In sum, if we want a life full of deep meaning, true love, and emotional strength, it’s going to involve the risk (and often the reality) of discomfort, conflict, and loss. This means there will be sadness, fear, anger, and disgust. If we eliminate negative emotions and experiences from our lives, we will be poorer and weaker for having done so.
Even if we are lucky enough to avoid catastrophic loss, the current pandemic is a psychological stress test for most of us. Many people reading this are experiencing anxiety about the future, disappointment about missed opportunities, and other negative feelings. And there are fewer distractions from these feelings, meaning that some are sitting with negative emotions in a way to which they are unaccustomed. To help us turn these moments into an opportunity for growth, we can learn from and emulate those who are experienced in managing discomfort: athletes, monks, and the elderly.
1. Be an athlete.
Some readers may remember the fitness legend Jack LaLanne, who lived to 96 and was both active and ripped to the very end. He must have loved working out, right? Wrong. In his immortal words, “I hate exercise.” This may be a bit extreme, but it betrays a truth about fitness so fundamental that it’s become a cliché: No pain, no gain. And so it can be with fear and disappointment. We can accept that avoiding them is the fast road to ill health, and that struggling through them can lead to progress. At first, it is painful. Little by little, however, we begin to lean in—to associate these negative feelings with the emotional strength that they can bring.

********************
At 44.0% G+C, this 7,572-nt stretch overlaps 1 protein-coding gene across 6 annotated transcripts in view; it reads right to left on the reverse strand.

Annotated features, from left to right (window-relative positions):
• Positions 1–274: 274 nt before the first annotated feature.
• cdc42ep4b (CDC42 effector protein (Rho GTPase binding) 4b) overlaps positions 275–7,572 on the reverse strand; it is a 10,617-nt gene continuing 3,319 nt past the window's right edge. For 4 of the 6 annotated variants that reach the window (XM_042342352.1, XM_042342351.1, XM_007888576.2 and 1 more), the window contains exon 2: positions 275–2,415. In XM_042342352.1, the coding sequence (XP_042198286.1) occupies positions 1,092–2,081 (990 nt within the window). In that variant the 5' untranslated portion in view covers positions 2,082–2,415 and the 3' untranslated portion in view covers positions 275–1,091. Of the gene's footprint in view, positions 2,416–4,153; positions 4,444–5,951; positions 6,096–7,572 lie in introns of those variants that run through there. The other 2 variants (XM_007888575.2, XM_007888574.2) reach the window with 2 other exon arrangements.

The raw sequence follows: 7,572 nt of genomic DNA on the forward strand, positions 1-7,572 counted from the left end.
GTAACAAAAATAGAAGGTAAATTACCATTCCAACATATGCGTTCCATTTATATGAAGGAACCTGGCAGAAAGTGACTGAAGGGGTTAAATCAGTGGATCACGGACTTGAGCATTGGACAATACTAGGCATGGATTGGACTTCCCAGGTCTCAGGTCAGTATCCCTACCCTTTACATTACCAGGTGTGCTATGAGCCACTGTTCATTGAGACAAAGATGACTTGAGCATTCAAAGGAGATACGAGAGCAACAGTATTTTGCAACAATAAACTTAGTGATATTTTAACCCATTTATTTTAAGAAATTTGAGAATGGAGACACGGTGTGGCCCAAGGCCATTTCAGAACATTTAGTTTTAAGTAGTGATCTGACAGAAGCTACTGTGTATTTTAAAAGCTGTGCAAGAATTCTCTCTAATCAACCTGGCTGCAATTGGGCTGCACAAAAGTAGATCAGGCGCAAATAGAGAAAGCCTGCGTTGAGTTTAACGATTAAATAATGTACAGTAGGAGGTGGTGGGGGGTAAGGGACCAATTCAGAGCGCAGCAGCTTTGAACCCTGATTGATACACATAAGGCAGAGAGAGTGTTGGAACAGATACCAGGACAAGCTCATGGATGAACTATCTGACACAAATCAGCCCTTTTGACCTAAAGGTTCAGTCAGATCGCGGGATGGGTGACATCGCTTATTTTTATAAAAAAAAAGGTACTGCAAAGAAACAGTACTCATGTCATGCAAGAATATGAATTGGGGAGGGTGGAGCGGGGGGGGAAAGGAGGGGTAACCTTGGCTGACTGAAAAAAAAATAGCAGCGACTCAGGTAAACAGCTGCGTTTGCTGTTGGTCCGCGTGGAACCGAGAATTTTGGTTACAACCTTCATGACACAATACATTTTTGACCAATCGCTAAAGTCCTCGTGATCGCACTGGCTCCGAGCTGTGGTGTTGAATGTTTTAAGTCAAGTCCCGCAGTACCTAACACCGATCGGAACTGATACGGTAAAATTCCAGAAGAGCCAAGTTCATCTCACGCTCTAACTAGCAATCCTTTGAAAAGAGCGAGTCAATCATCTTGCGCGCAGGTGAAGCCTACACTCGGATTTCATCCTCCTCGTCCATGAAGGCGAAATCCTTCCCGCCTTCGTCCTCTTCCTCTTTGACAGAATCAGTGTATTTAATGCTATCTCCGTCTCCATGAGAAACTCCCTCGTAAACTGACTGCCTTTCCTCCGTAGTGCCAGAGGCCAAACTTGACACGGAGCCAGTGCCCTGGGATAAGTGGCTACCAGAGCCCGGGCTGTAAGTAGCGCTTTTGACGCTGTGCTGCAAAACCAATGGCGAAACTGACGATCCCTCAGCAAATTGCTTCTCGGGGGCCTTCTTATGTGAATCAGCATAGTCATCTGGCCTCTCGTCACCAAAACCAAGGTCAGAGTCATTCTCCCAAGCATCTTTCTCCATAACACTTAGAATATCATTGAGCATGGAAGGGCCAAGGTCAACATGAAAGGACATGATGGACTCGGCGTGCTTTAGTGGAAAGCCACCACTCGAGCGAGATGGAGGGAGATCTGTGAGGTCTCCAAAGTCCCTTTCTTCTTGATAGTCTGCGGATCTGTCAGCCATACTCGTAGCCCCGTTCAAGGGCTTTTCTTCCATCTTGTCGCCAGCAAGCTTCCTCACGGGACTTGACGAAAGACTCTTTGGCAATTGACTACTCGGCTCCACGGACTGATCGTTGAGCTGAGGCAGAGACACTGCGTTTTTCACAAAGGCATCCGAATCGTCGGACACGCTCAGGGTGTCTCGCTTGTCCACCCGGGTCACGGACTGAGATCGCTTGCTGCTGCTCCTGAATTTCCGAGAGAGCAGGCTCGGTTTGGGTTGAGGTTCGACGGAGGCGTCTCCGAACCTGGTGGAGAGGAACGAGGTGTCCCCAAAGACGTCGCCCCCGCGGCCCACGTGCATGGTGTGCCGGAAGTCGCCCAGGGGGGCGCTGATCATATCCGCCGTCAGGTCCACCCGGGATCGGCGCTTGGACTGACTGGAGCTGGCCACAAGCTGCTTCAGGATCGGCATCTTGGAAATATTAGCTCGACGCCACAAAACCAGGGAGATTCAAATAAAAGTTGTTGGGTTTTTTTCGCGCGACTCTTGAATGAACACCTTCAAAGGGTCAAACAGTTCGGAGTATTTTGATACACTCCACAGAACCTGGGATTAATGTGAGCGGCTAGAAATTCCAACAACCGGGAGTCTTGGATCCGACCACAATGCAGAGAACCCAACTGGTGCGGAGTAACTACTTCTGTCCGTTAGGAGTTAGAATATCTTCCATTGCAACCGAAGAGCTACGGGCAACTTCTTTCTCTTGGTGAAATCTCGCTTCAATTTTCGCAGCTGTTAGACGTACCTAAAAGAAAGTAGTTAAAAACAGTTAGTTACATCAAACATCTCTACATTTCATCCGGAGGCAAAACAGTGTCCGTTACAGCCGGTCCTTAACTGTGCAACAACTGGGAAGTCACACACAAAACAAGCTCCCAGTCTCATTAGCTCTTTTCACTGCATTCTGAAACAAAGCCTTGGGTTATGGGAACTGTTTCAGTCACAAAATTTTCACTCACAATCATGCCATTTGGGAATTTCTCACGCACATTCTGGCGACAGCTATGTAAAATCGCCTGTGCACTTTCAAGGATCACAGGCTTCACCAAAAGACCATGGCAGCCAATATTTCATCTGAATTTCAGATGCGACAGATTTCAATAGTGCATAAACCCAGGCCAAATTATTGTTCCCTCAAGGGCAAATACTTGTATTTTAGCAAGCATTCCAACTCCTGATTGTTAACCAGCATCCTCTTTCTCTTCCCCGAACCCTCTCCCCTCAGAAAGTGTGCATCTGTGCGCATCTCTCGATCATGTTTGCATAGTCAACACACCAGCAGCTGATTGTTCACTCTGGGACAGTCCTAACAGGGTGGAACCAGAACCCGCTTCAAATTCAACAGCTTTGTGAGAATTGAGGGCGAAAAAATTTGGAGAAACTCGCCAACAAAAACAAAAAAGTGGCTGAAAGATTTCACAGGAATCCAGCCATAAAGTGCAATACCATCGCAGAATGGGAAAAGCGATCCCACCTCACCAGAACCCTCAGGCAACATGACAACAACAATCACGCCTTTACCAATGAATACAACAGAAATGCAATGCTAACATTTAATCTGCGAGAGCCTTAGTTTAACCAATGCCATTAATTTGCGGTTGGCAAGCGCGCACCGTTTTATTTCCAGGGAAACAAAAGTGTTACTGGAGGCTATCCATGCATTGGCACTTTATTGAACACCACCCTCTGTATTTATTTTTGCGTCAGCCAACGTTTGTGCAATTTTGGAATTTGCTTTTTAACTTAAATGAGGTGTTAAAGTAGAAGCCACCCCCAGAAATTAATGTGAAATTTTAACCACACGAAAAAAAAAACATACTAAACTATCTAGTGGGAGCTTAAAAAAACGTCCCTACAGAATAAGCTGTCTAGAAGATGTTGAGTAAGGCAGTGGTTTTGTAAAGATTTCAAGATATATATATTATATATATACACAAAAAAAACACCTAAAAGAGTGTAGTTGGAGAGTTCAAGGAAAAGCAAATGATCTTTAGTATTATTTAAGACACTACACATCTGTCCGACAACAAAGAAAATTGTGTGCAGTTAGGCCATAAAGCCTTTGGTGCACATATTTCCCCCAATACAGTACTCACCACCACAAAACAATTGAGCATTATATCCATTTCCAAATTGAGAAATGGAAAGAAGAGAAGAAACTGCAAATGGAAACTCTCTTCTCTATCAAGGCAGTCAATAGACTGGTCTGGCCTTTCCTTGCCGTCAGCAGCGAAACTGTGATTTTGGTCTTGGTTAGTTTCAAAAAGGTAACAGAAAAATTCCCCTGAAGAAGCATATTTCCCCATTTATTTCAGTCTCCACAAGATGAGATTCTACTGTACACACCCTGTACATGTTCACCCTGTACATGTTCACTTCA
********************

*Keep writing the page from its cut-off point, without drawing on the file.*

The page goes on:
2. Be a monk.
In the ancient Buddhist text The Dhammapada, the Lord Buddha is quoted as saying, “He who has no attachment whatsoever for the mind and body, who does not grieve for what he has not —he is truly called a monk.” We can all gain insight from this. At present, almost all of us are separated from people, experiences, and things we ordinarily enjoy. Some of these losses—of lives and livelihoods—must be grieved. But through conscious detachment, we can lessen our suffering for the loss of worldly things that perhaps we don’t really need. Whether it is eating out, traveling, or going to the gym, this is an opportunity to examine each of our previous commitments. How much of our time and energy were they occupying? What is this separation teaching us about our priorities? By sitting with these uncomfortable feelings, we may be able to let go of some of the grief we feel for our old way of life, and become just a bit more monk-like in our approach to quarantine.
3. Be a sage.
The challenges we are facing during this period can give us a jump-start on a key element of wisdom that usually takes many years to develop. Psychologists have shown that one of the greatest consolations of old age is that while older people have negative emotions just like the rest of us, they suffer less from them. One reason for this is that they have learned that although negative events are inevitable, negative feelings are fleeting, unless we choose to hang on to them. They figure out that they get a head start on feeling well not by avoiding bad feelings, but by simply choosing to let these bad feelings pass through them. So to get a head start on this head start, imagine yourself in a few months, not feeling bad about this moment. You will be amazed at how well this works to give you perspective and relief in the present.